The state must respond to high fuel prices by specifically helping those who need it. A one-size-fits-all tank discount is the wrong approach.
Some drivers should federal government aid in view of the sharp rise in fuel prices. Those who earn little or nothing but need their car to go to work, the supermarket or the doctor because the distance is too far for a bicycle and public transport connections are very poor. Sooner or later, sky-high fuel prices will become a big problem for them.
But basically giving all motorists a state discount at the gas station, as Federal Finance Minister Christian Lindner (FDP) intends, is clearly going too far. You don’t have to ask the oft-quoted Porsche driver to realize how absurd that is. Just look at the statistics. The more people earn, the more cars they have and the more miles they drive. Thus, those who need it least often benefit more from a discount per liter of gasoline or diesel.
And this gives the impression that Christian Lindner not only does it take into account the existential concerns of those with low incomes, but it also wants to absorb the general outrage over expensive fuel. But where is it stipulated that every German citizen has the right to affordable car use?
Such a move would cost billions in tax dollars. And this at a time when millions of refugees from Ukraine need help and the energy transition needs to be promoted to become more independent from Russia. At the same time, the Bundeswehr will be modernized and brought up to date.
Better and more specific help
Oh, and wasn’t there also something about climate protection? The last federal government decided that it should be more expensive to generate CO₂. It introduced an ever-increasing CO₂ tax so that the incentive to live and do business in a more climate-friendly way grows over time. The semaphore also wanted to follow this principle of direction.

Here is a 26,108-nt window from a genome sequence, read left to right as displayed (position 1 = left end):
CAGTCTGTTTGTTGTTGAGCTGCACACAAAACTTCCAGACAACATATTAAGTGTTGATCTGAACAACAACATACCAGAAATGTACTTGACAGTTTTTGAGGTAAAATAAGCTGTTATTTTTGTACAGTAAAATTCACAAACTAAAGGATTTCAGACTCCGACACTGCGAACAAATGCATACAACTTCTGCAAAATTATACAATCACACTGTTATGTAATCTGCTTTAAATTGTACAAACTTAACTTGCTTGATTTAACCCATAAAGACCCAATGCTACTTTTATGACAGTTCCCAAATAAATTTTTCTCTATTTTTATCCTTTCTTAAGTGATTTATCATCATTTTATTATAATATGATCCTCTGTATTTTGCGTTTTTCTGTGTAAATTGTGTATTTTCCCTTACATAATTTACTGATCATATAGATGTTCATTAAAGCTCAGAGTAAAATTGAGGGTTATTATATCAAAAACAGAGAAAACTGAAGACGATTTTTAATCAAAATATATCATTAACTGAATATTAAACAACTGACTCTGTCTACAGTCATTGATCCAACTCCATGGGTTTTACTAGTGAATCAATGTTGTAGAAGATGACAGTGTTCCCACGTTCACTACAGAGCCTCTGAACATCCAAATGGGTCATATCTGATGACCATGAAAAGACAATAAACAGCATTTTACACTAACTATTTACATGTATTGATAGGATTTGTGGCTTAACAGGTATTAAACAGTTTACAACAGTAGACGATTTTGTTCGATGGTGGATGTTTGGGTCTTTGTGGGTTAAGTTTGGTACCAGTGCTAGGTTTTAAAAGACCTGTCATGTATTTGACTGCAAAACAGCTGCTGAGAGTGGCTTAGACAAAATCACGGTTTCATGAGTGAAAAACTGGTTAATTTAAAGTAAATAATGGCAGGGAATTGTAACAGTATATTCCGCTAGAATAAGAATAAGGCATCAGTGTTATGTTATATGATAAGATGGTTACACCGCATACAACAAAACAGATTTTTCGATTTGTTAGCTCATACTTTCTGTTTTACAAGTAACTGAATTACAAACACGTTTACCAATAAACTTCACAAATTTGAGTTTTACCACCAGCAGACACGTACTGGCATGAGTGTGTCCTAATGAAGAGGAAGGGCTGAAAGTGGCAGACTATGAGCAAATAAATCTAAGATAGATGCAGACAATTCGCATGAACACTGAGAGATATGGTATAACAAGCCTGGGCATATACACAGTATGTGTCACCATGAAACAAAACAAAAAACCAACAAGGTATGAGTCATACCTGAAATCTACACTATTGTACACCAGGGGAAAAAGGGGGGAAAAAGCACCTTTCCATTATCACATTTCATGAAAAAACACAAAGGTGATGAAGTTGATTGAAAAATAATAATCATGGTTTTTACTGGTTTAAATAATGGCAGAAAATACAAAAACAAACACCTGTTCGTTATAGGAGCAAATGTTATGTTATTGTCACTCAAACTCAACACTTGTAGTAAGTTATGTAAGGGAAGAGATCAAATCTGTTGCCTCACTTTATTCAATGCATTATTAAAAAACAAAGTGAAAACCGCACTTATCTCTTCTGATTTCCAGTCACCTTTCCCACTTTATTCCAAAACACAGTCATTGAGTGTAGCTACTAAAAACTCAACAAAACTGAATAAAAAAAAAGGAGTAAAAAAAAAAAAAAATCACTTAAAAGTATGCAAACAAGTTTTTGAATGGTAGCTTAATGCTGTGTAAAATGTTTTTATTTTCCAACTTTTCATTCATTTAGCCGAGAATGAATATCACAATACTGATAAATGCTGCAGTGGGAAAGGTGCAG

But now that the war in Ukraine is making fossil energy more expensive, the government apparently wants to do everything it can to make sure citizens are not harmed. According to polls, a clear majority of the population is ready to support the price increase as a result of the sanctions against Russia. Does solidarity end with the price of fuel? At least that’s what Christian Lindner seems to think.
The federal government must direct its help to the people who really need it right now. The traffic light has already shown how this could work with the measures decided in February. Poor families will soon receive a supplement of 20 euros a month for their children, and recipients of social benefits will receive a one-time payment of 100 euros. That is not enough, but it is a step in the right direction.
Especially since gasoline is not the only product that will become significantly more expensive in the coming months. The energy crisis is also affecting heating. And food prices have also risen sharply. In this situation, the federal government should specifically help people with little money instead of giving in to general whining at Germany’s gas stations.